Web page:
Map Page 1116 Area 318,696 square mile (825,418 square kilometer) Population 1,927,447 Capital Windhoek Highest Point 8,550 foot (2,606 meter) Lowest Point 0 m GDP per capita $4,500 Primary Natural Resources diamonds, gold, tin, copper, lead, zinc.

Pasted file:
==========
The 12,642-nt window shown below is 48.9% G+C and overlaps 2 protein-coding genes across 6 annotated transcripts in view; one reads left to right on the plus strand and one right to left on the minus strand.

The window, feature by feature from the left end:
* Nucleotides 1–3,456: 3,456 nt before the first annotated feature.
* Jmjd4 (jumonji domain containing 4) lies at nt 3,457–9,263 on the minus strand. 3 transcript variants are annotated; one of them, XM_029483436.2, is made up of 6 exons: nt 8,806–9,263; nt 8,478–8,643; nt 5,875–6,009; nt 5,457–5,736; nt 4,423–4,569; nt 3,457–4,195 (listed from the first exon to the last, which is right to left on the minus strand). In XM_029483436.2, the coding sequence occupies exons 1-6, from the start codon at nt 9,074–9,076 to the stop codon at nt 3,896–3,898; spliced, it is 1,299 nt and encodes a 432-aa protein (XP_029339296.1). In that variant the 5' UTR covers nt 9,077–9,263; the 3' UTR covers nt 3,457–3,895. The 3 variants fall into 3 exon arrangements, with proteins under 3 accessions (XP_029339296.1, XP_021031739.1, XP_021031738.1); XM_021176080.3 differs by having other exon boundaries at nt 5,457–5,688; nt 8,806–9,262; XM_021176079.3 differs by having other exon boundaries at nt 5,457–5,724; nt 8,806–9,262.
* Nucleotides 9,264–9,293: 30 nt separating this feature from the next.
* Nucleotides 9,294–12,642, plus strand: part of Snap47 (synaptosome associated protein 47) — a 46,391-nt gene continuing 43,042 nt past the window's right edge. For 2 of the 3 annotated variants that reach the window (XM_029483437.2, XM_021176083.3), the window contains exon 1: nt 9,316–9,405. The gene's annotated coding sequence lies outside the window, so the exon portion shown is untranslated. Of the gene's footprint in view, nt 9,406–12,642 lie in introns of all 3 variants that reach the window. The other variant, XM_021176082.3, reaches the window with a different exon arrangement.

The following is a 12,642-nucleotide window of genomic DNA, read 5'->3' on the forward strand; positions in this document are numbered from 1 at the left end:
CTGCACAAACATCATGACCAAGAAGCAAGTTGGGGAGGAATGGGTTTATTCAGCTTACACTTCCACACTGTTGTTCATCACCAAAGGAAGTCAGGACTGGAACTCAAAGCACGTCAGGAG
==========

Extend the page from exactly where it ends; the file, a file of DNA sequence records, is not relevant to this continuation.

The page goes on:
Namibia, formerly known as South West Africa (SWA), is located in southern Africa. It borders the South Atlantic Ocean, Namibia, Angola, Botswana, South Africa, and Zambia. Namibia can be divided into 4 major geographical segments. In the west, stretches the great Namib Desert, which extends along the Atlantic coast from the northern part of South Africa to the southern border with Angola. This desert belt varies in width from about 62 mile (100 kilometer) in the south to as much as 680 mile (1,100 kilometer) in the north, and has mighty sand dunes in the central part up to 1,968 foot (600 meter) high. The northern and the southern extremes of the desert are predominantly gravel fields. Moving inland, the desert belt gives way to the escarpment, a mountain wall up to 6,500 foot (2000 meter) high. Beyond the escarpment, the land changes into the Central Plateau region, which slowly descends toward the east. The majority of Namibian towns and villages lie on this plateau, including the capital of Windhoek at 5,425 feet (1,654 meter). Farther to the east lies the Kalahari Basin and the great Kalahari Desert, which is characterized by wide sandy plains and long-dunes with scarce vegetation. Another unique geographical area is the relatively rainy Kavango and Caprivi region in the extreme northeast. It is flat and covered with dense bushveld. Because the climate is continental, tropical, and very dry, most of Namibia’s rivers are dry except during rains. Perennial rivers, such as the Okavango, Kunene, Zambezi, and Orange are confined to Namibia’s northern and southern borders areas. The coast is cooled somewhat by the Benguela Current. The meager and highly variable precipitation is not very effective in watering the land because of a high rate of evaporation. Average rainfall increases from the southwest to the northeast. The territory suffers from prolonged, periodic droughts. The vegetation is generally sparse except in the far north. Namibia’s widely varied animal life includes the lion, leopard, elephant, rhinoceros, giraffe, zebra, ostrich, and antelope. The country’s most renowned game reserve is the Etosha National Park, 1 of the largest in the world. Namibia has relatively abundant natural resources. Among the most significant are diamonds, particularly those that can be found in the sands of the Namib Desert along the Atlantic coast. Like South Africa, there are also important deposits of gold. Namibia is a sparsely populated multiracial country where half of the population is concentrated in the northern region known as Ovamboland. The Ovamboland is home to many ethnic groups, including the Ovambos, who represent 50 percent of the population, and the Kavangos and Caprivians. The white settlers (6 percent) occupy the central and southern highlands along with other smaller, ethnic groups. The white population consists of Afrikaners, British, and Germans. In 1990, the country became an independent nation after a long period of liberation struggle. Since then, the country has been stable politically under Sam Nujoma, who led a prolonged fight against South African rule in Namibia.